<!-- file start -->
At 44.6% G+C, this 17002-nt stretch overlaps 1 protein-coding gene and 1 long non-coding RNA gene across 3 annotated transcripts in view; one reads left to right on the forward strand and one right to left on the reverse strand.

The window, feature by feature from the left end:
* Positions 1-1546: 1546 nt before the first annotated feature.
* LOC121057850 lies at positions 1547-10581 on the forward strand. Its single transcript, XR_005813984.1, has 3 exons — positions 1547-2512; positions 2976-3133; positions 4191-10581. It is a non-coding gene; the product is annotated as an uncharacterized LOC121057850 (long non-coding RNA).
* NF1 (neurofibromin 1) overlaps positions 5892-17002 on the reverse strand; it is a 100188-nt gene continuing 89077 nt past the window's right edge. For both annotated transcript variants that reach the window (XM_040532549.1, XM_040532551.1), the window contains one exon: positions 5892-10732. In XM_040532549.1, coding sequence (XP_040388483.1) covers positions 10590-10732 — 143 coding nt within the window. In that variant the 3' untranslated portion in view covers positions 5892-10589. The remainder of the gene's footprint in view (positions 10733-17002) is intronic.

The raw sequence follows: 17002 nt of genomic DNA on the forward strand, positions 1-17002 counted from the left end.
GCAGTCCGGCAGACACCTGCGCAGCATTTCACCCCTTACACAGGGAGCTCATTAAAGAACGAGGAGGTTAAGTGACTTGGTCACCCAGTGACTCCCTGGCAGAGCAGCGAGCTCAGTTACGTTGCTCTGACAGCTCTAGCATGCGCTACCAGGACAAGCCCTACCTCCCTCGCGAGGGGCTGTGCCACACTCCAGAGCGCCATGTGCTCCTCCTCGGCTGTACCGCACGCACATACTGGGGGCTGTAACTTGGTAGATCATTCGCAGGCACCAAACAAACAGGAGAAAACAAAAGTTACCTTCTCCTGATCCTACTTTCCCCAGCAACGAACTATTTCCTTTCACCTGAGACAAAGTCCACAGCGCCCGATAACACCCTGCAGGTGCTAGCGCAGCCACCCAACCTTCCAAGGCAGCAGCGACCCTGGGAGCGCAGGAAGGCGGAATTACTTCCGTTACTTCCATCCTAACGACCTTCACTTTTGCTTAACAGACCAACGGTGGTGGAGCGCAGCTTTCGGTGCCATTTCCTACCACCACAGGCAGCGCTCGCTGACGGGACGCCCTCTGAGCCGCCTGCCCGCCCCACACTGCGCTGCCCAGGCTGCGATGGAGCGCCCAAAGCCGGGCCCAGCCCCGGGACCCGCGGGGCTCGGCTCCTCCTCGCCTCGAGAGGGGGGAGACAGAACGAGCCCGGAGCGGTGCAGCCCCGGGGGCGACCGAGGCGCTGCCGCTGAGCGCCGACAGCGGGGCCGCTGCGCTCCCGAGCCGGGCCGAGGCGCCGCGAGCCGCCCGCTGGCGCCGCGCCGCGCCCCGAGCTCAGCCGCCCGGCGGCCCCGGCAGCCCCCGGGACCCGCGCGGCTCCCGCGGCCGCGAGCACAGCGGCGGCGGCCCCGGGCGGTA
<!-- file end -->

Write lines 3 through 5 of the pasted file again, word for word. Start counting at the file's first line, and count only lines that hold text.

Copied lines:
* Positions 1-1546: 1546 nt before the first annotated feature.
* LOC121057850 lies at positions 1547-10581 on the forward strand. Its single transcript, XR_005813984.1, has 3 exons — positions 1547-2512; positions 2976-3133; positions 4191-10581. It is a non-coding gene; the product is annotated as an uncharacterized LOC121057850 (long non-coding RNA).
* NF1 (neurofibromin 1) overlaps positions 5892-17002 on the reverse strand; it is a 100188-nt gene continuing 89077 nt past the window's right edge. For both annotated transcript variants that reach the window (XM_040532549.1, XM_040532551.1), the window contains one exon: positions 5892-10732. In XM_040532549.1, coding sequence (XP_040388483.1) covers positions 10590-10732 — 143 coding nt within the window. In that variant the 3' untranslated portion in view covers positions 5892-10589. The remainder of the gene's footprint in view (positions 10733-17002) is intronic.